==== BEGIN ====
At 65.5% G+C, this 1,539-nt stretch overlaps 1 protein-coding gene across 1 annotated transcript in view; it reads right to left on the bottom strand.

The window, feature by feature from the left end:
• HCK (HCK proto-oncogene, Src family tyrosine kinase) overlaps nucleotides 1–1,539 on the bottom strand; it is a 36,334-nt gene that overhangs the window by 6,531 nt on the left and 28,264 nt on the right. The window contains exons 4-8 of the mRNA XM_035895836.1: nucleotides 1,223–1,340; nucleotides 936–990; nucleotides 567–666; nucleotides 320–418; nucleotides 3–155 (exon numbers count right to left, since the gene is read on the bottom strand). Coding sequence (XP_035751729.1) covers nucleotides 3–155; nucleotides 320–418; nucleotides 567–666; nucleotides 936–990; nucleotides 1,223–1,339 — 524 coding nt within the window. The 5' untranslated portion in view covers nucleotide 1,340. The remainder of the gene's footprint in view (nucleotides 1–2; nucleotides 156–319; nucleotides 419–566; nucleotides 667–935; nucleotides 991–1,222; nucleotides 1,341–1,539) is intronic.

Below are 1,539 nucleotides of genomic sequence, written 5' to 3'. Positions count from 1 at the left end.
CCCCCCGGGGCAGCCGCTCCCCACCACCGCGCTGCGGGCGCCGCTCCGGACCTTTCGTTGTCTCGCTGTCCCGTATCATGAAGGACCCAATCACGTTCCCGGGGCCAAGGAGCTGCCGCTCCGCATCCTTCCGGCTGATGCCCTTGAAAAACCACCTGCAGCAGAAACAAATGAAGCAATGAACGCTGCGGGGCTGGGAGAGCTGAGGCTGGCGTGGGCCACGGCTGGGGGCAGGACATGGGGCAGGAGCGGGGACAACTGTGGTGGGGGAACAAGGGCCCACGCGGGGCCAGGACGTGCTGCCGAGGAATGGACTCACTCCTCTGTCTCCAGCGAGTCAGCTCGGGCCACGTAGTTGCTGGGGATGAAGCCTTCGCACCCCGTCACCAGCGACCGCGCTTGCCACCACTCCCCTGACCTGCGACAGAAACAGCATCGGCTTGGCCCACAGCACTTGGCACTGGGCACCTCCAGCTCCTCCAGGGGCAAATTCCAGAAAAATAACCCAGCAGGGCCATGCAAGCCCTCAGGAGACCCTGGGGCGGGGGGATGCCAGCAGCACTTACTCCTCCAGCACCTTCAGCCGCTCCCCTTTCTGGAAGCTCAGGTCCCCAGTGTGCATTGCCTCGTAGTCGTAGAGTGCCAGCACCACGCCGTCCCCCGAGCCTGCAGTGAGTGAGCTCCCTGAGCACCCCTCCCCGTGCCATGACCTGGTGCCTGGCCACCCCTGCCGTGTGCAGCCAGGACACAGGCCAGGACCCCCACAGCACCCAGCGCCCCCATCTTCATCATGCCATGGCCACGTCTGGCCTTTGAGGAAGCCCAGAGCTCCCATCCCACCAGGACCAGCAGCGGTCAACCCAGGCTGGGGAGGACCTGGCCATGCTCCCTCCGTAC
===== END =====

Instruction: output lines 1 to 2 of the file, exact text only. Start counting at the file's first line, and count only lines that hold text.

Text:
At 65.5% G+C, this 1,539-nt stretch overlaps 1 protein-coding gene across 1 annotated transcript in view; it reads right to left on the bottom strand.

The window, feature by feature from the left end: